However, the moment that clearly struck the young child’s mind most vividly was when a “little white dog” (presumably not his own) ran into the parade of soldiers and was kicked by a jackboot so hard that it “made him fly as if he had wings”. As the poet states, “That’s what I keep seeing!” This becomes the final image of the poem, which concludes: “Night coming down. A dog with wings”.
There is therefore something surreal about this poem, with the reality of a terrible event, namely the German occupation that stifles all opposition, being tellingly represented as “Night coming down”, but this is followed by the vision of a “little white dog” (thus symbolic of vulnerability and goodness) that is able to escape by growing wings and flying. 
The reader might wonder about the eventual health of a small dog that has been sent flying by a jackboot, and whether it survived or was not badly injured when it landed, but that is not the point. The child’s eye only sees the dog flying and his imagination goes no further forward than that. The adult reader must therefore share this vision with the child and accept that the poem ends with flight, escape, and the hope of freedom.
Charles Simic uses some interesting devices to get the reader to enter the world of the frightened child. The first stanza, with its creeping menace, is slow-paced and subtle, with the images building gradually in such a way that only an adult would appreciate their significance. However, the second stanza is all about direct vision, directly expressed. The main action of the whole poem is conveyed in only its second rhyming couplet:

“A little white dog ran into the street

And got entangled with the soldiers’ feet”

This has the feel of a nursery rhyme about it, with its simple beat that also matches the rhythm of soldiers marching. As noted, there are only two rhyming couplets in the whole poem, with the first being the conclusion of the first stanza:

“And all that sun beating down

In that nameless Southern town”.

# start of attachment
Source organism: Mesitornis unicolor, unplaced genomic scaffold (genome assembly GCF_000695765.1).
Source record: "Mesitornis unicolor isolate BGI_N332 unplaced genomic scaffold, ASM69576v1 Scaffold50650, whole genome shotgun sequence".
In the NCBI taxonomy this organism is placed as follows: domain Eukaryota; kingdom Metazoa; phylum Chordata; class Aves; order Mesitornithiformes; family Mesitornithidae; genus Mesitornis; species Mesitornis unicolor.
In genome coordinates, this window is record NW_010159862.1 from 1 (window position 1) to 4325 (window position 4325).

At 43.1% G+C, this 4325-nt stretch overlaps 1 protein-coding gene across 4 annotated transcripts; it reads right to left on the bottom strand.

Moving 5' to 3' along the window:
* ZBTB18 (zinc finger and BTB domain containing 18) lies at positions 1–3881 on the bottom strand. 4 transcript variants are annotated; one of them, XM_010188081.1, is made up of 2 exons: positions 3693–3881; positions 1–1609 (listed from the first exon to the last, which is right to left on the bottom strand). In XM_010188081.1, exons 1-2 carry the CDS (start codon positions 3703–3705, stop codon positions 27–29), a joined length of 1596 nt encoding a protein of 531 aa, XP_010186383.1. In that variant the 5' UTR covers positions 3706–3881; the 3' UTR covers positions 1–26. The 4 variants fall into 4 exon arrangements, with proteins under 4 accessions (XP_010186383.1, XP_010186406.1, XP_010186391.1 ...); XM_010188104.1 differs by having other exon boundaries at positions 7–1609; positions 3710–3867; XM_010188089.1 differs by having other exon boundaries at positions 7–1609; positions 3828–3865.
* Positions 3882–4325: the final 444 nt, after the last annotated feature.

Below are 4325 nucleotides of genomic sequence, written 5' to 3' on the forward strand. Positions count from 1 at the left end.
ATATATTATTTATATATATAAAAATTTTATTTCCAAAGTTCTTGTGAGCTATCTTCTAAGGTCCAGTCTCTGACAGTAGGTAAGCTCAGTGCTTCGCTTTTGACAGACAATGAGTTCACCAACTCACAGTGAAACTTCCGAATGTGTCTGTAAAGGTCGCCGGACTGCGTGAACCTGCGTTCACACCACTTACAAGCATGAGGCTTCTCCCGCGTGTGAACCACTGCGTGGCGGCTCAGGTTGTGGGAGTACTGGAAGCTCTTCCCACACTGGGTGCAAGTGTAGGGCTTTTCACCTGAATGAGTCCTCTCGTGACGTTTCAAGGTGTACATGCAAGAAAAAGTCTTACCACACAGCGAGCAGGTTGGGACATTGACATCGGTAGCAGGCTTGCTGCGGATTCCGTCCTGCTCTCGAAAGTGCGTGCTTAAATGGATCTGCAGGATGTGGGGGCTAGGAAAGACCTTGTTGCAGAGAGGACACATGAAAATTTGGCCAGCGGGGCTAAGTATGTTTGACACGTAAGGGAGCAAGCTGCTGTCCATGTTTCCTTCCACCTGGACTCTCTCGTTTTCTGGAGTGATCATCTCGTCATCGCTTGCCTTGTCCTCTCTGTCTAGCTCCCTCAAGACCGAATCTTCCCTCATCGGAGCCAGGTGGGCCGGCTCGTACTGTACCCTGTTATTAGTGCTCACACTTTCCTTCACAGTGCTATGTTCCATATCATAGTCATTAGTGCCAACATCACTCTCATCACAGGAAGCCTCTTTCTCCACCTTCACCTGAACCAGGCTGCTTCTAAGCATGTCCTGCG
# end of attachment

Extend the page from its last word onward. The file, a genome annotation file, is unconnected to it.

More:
This earlier couplet, with its languid drawl, therefore not only forges a link with the second by virtue of being a couplet, but also points to the contrast between the two voices.
This highly effective poem works because of its contrasts and parallels. There is, for example, the sun “beating down” in the first stanza and night “coming down” in the second, this being followed by the contrasting upward movement of the flying dog. There is the lazy, motionless imagery of the first stanza with its action-less “story”, contrasting with the all-action second stanza, in which “creeping” becomes “marching”.
Then there are the two dogs, but there are also two speakers, and the reader feels bound to relate the dogs to the speakers. The adult speaker of the first stanza comes across as having the characteristics of the first dog; he is clearly older and slower than the child self he remembers from 1944, but is he also “afraid of his own shadow”?  Is this a reference to the shadow of his earlier life as presented in the second stanza? The second dog, small and vulnerable like the child, grow wings and flies, just like the child would do when his family fled from war-torn Europe to a new life in America. 
The two dogs are symbols, because this is a poem about two people who also happen to be the same person.

( For more poetry analyses, see Great poetry explained: an index to my blogs )
© John Welford